2012 marks the 35th Anniversary of the release of Never Mind the Bollocks, Here’s the Sex Pistols, widely believed to be one of the most iconic and influential albums in music history. But back in 1977, the year of its release, the album's name theatened to cause a legal storm until a Professor from the School of English came to the rescue.
A recent article in Alumni Online describes how record shop owners were warned by police that they faced prosecution for indecency under the 1899 Indecent Advertisements Act if they continued to display posters advertising the album cover. Some displays were either toned down or removed but in Nottingham record shop manager Chris Seale was arrested after ignoring warnings to cover up the allegedly offensive word.
In his book Losing my Virginity, Sir Richard describes the conversation with barrister, John Mortimer, who defended Virgin Records at the trial, as they discussed the case ahead: “He (Mortimer) told me that we needed a linguistic adviser, a professor of English who could define the exact meaning of ‘bollocks’ for us. Since the case had been brought in Nottingham I called up Nottingham University. ‘Please can I speak to your professor of linguistics?’, I asked. ‘That would be Professor James Kinsley,’ said the lady on reception.”
Professor Kinsley was reported as telling the court that the word had been used in records dating back to the year 1,000 AD with the word meaning ‘small ball’ in Anglo Saxon times. He said it appeared in medieval bibles and veterinary books and had been used in the bible to describe small things of an appropriate shape.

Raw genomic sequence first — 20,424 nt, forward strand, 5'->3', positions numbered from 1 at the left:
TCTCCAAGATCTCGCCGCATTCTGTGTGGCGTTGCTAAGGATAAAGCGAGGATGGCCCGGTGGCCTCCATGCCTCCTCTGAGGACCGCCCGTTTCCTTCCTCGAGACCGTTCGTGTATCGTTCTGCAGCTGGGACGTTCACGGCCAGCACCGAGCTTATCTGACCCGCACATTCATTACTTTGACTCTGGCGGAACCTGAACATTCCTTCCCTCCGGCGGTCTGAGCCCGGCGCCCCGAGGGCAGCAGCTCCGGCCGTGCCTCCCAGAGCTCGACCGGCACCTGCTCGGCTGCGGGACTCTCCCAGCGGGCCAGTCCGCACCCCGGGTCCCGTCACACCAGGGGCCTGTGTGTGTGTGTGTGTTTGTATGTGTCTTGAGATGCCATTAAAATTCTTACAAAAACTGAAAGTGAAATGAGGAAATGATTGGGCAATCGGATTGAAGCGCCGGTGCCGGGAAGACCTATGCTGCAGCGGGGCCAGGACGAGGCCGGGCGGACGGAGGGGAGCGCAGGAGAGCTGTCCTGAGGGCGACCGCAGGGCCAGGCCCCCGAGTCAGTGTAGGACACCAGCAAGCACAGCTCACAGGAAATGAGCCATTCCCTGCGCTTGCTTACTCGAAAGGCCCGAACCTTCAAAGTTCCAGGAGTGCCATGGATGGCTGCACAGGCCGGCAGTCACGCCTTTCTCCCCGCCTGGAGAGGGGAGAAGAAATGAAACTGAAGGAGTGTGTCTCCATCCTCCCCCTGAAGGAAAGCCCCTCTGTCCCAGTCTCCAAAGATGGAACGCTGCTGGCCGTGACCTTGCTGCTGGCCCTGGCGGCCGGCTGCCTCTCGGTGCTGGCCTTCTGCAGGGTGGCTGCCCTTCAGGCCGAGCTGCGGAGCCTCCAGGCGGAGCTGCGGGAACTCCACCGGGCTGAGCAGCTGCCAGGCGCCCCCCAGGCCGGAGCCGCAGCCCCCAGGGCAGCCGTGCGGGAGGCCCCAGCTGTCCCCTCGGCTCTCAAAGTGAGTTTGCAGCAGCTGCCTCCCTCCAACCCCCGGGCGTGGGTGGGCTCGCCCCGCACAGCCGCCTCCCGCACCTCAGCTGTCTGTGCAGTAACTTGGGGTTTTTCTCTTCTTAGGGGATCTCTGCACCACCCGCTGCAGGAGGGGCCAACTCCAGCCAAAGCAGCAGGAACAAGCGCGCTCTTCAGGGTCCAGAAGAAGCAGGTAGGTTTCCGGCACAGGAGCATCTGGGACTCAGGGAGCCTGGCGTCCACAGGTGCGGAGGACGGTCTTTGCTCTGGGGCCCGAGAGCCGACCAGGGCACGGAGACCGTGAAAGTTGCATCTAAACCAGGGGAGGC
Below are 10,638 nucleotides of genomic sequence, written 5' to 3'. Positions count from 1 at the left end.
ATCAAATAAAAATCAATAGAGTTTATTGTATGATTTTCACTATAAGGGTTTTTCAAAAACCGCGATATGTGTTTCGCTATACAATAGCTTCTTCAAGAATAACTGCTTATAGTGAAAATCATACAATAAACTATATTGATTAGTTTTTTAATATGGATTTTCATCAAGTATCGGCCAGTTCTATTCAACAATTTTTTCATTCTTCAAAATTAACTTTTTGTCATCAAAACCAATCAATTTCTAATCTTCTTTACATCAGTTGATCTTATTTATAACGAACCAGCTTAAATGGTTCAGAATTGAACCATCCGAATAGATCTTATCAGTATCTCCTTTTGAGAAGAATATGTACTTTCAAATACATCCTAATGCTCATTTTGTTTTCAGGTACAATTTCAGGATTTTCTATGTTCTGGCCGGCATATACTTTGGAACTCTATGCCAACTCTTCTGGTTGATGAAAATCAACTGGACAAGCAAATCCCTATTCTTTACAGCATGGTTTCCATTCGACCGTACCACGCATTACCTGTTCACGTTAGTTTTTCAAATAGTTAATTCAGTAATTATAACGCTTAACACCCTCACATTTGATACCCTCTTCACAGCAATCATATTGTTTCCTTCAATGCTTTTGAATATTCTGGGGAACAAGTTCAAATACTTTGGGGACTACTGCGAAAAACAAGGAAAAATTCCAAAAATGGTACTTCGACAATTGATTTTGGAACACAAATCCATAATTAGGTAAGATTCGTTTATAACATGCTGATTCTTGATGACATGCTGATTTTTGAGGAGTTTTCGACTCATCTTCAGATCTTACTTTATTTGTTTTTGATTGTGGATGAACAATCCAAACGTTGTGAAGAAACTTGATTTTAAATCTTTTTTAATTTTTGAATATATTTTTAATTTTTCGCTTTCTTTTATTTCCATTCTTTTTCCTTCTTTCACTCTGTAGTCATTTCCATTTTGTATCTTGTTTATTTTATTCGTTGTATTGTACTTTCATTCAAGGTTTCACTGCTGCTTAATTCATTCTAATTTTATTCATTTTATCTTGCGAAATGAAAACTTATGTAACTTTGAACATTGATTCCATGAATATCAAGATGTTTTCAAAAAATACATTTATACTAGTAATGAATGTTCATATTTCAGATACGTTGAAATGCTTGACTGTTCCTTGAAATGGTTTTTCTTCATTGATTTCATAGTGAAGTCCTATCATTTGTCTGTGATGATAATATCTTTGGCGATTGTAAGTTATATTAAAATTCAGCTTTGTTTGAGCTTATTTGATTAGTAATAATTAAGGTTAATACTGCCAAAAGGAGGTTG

Professor Kinsley is also said to have made reference to the Dictionary of Slang and Unconventional English by the noted lexicographer of the English language, Eric Partridge in putting forward a further explanation that the word was used colloquially through the centuries including as a nickname for clergymen, as in the notion that clergymen sometimes talked a lot of ‘nonsense’ in their sermons.
Mortimer made an impassioned plea to the magistrates that as a nation we should be proud of our Anglo Saxon heritage and of having a strong and virile language. The magistrates deliberated and the chairman is reported to have said: ''Much as my colleagues and I wholeheartedly deplore the vulgar exploitation of the worst instincts of human nature for the purchases of commercial profits by both you and your company, we must reluctantly find you not guilty of each of the four charges.''
The case made headline news throughout the land and the album debuted at number 1 in the UK album charts. It is regularly listed among the top 100 albums of all time in international music polls and surveys and is a milestone in the history of punk rock.
The current Head of the School of English, Professor Julie Sanders, said: “The story of Professor Kinsley's involvement in the Sex Pistols case is wonderful proof that the School of English has a long and proud history of engaging with topical issues through innovative applications of its research. Today's undergraduate and postgraduate students are themselves great communicators and continue to explore English language and literature in its deepest and broadest contexts from the Anglo Saxon period to the present day in ways that we hope Professor Kinsley would recognise and value.”
Posted on Monday 10th December 2012